Medical Construction & Design

JAN-FEB 2018

Medical Construction & Design (MCD) is the industry's leading source for news and information and reaches all disciplines involved in the healthcare construction and design process.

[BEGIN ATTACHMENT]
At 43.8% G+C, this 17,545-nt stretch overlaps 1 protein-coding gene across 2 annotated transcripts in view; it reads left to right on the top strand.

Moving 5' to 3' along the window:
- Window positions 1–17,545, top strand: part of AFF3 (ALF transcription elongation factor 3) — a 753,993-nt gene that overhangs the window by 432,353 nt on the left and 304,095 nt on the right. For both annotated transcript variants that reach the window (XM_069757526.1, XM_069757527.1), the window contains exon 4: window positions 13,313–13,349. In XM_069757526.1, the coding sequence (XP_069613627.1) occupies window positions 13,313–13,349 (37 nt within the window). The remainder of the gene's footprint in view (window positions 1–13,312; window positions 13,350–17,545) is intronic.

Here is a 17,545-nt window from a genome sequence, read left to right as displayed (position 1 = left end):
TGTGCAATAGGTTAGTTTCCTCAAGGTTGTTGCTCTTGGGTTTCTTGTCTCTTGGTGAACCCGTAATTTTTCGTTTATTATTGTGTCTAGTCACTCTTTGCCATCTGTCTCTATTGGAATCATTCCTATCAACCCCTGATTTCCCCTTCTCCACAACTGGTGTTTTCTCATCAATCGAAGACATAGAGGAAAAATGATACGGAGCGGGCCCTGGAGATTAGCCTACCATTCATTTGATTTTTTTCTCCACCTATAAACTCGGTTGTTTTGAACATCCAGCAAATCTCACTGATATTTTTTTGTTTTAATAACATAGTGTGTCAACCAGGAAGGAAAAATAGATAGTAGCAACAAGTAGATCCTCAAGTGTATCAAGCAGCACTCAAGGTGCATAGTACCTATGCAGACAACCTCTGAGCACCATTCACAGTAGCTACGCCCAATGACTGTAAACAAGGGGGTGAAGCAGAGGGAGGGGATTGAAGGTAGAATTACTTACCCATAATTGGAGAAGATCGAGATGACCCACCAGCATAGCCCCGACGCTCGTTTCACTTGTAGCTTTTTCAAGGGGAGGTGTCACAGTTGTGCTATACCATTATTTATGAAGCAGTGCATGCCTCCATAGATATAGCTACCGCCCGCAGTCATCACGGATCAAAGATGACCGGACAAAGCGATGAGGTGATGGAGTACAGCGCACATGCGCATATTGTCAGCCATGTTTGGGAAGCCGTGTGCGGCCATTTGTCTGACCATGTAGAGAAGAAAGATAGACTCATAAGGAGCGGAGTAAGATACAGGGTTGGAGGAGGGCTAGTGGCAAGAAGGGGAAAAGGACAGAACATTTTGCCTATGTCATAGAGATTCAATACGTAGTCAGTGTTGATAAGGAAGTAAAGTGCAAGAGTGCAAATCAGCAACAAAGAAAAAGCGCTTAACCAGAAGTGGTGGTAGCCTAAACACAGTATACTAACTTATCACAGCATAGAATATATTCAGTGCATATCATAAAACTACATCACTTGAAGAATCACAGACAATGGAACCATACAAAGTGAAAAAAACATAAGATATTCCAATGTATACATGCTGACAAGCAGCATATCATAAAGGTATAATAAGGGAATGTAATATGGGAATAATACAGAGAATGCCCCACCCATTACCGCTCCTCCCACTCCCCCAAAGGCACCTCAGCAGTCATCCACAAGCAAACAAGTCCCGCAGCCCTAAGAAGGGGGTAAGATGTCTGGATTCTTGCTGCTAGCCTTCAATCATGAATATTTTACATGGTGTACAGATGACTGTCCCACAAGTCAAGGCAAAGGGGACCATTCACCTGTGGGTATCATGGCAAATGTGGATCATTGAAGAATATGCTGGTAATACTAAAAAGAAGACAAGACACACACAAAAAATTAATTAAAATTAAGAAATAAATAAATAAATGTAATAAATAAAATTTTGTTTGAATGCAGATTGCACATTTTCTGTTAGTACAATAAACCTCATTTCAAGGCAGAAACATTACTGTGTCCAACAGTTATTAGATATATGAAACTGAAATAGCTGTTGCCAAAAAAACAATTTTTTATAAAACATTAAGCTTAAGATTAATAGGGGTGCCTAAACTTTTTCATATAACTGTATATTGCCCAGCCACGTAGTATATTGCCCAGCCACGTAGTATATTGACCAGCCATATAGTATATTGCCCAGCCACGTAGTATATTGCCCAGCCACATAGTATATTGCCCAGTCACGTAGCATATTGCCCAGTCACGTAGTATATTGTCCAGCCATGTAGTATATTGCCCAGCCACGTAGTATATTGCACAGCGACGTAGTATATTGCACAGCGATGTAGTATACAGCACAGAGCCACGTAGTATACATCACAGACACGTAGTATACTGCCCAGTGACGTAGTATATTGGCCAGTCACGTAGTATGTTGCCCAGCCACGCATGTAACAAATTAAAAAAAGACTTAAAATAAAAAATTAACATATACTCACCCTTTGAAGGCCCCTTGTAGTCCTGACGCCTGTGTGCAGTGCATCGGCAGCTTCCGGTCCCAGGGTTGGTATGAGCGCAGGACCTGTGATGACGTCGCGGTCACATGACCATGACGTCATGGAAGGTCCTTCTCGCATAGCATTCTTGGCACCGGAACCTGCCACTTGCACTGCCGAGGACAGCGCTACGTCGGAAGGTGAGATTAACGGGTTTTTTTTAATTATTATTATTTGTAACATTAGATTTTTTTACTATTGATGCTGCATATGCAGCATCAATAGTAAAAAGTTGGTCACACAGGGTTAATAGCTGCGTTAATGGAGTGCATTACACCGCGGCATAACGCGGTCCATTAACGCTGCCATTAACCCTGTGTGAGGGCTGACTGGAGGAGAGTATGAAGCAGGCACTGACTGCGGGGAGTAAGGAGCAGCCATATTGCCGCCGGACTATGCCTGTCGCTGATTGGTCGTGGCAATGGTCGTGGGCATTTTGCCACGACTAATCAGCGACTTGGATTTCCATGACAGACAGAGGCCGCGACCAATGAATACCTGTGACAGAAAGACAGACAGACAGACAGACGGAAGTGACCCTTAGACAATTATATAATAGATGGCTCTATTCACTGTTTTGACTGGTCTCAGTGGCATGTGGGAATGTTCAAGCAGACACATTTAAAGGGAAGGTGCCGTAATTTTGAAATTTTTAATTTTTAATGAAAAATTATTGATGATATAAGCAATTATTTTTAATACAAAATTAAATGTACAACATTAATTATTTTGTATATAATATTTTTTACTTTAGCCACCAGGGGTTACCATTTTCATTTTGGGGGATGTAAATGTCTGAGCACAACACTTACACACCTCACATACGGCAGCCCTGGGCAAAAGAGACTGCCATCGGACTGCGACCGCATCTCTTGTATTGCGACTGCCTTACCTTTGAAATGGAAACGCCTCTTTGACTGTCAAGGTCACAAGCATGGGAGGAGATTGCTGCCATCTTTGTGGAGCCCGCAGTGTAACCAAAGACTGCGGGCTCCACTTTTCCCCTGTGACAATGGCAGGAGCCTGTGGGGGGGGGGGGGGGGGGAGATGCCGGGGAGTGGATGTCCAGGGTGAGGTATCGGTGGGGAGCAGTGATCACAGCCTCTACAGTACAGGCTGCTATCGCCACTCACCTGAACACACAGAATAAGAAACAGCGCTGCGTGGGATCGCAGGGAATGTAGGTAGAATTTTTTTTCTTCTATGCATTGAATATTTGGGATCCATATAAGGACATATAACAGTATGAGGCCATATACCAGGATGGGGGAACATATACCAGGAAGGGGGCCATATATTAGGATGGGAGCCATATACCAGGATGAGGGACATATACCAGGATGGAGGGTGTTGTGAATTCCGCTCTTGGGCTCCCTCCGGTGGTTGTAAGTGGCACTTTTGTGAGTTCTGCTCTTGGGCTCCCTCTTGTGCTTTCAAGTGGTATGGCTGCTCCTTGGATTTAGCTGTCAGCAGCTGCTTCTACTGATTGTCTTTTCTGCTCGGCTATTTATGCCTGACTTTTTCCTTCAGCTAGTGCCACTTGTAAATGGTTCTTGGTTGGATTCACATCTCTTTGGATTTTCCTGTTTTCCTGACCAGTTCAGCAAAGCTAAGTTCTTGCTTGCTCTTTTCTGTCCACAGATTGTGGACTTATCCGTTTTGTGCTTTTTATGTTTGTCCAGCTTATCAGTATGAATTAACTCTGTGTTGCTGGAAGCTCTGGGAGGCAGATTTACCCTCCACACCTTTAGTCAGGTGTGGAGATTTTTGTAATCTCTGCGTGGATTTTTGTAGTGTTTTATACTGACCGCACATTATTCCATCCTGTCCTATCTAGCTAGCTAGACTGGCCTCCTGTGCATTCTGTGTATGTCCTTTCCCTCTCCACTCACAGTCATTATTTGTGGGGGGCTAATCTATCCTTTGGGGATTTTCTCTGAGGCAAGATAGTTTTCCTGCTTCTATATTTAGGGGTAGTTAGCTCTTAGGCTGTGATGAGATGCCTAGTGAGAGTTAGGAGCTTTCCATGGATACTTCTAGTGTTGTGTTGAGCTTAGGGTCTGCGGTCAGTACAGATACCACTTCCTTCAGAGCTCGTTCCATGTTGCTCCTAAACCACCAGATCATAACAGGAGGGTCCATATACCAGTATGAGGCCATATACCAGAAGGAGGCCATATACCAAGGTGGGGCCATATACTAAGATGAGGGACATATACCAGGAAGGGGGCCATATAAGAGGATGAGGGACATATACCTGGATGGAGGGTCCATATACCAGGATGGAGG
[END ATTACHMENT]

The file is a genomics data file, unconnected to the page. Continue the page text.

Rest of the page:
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MCDM AG.COM | JA N UA RY/ F EBRUA RY 2018 | Medical Construction & Design 49 that aff ects a physician's offi ce, that may be tied to the same condensing system as the radiology suite across the hall. The repair for this issue would require the entire sys- tem to be drained, the leak fi xed and the entire system to be recharged after a com- missioning eff ort is completed. This repair may take hours or even days, depending on the complexity of the leak, access to the equipment, etc. STEP #3 Consider maintenance The next concern, which ties into the above-mentioned scenario, is how the facility will be staff ed for maintenance personnel. VRF is seen as a simple solution that does not require highly trained staff to maintain, and therefore full-time staff need not be allocated at each building site. This however, is not always true. Due to the distributed design of the fan coils in a VRF system, regular maintenance is required in more locations around the facility. Filters need to be changed monthly, fans need to be balanced and controls need be calibrated. If staff is not located at the project site, the design engineer needs to consider more self-diagnostic tools, controls that alarm remotely when there is an issue, keep detailed preventive maintenance schedules and receive alarms from various HVAC systems within the facility outside of the VRF equipment. Just as everything else in the design engineering world, VRF is a tool that needs to be used correctly. It is not a solution that can be implemented blindly. Healthcare facilities have specifi c and purposeful requirements for HVAC system design. These requirements are focused on patient health and safety, which also needs to be the focus of any successful HVAC healthcare design project. Local and state codes, industry guidelines and engineering best practices enforce these requirements. VRF systems can meet these requirements, but designers need to be careful about a couple of specifi c details. STEP #4 Consider fi ltration The fi rst is fi ltration. In a typical com- mercial building, the HVAC system can be fi ltered with a MERV-8 (30 percent) level of fi ltration, which removes partials down to approximately 3-10 microns, which creates a relatively low level of pressure drop. VRF systems are designed to work well with the low level of pressure drop. It helps the VRF system function with low fan energy, low noise and lower fan stress. Unfortunately, in many functions within a healthcare facility, higher levels of fi ltration are required to provide the necessary level of patient health and safety with a typically minimum fi nal fi lter with a MERV-13 (90 percent) level of fi ltration, which removes partials down to approxi- mately 1-3 microns, the commonly accept- able size ranges for sneezes. This stops airborne particles from patients propagat- ing to other areas of the facility, which increases the potential for healthcare asso- ciated infections. The higher level of fi ltration during op- eration creates a higher level of pressure drop and often strains most VRF system fan coil options past the point at which they can maintain catalog performance values for total airfl ow, and sometimes heating/cooling capacities in severe instances. During design, engineers need to consider external pressure drop limita- tions with the increased fi ltration require- ments. They should create smaller zones with less ductwork distribution down- stream from the fi nal fi lter to the register outlet or alternate fan coil types to achieve the desired airfl ow and cooling. STEP #5 Consider air change rate The second detail to consider is the air change rate. Unlike commercial projects that typically have airfl ow determined by space heating/cooling requirements, healthcare facilities are often required to meet a minimum amount of air changes. This means they need to replace the vol- ume of air a prescribed amount of times based on the room's volume. The total airfl ow is typically higher than calculated for heating/cooling requirements and therefore creates a circumstance where the nominal airfl ow required for a ton- nage of equipment is not in line with the cooling needed on a hot summer day, for example. With a traditional chilled water cooling system, this would not be an issue because it can be designed to be highly variable. With a VRF system, the equipment is available in stepped sizes, which does not allow for a precise fi t of capacity to load. During design, engineers need to con- sider the calculated heating and cooling requirements for the healthcare spaces and consider a higher level of available diversity when selecting the condensing sections of the VRF system. This will allow for right-sizing more equipment, reducing energy consumption and initial installa- tion costs for the project. Any HVAC solution has its tradeoff s and each solution fi ts a specifi c healthcare facility owner best. The design engineer's responsibility is to ask the right questions early and often and to provide valuable feedback to educate the owner about what they are signing up for. The engineer needs to consider not only design considerations but also what the owner will be left to work with when the project is complete. For example, is trained facility staff available at the project site? Will the VRF system be properly commissioned? What are the operating schedules for each department within the facility? What kind of fi nancial impacts will the facility suff er if the VRF equip- ment malfunctions? Is the control system confi gured to provide the pertinent information to the right staff ? These are all questions that will aff ect the decision- making process. VRF is here to stay and will most certainly grow further over the coming years as equipment prices con- tinue to drop. Mikhail Fuks, P.E., is studio manager and mechanical engineer at P2S Engineering, Inc. 1982 Year the world's fi rst variable refrigerant fl ow control was introduced — 20.9M Square footage of outpatient MOB space completed in 2017 —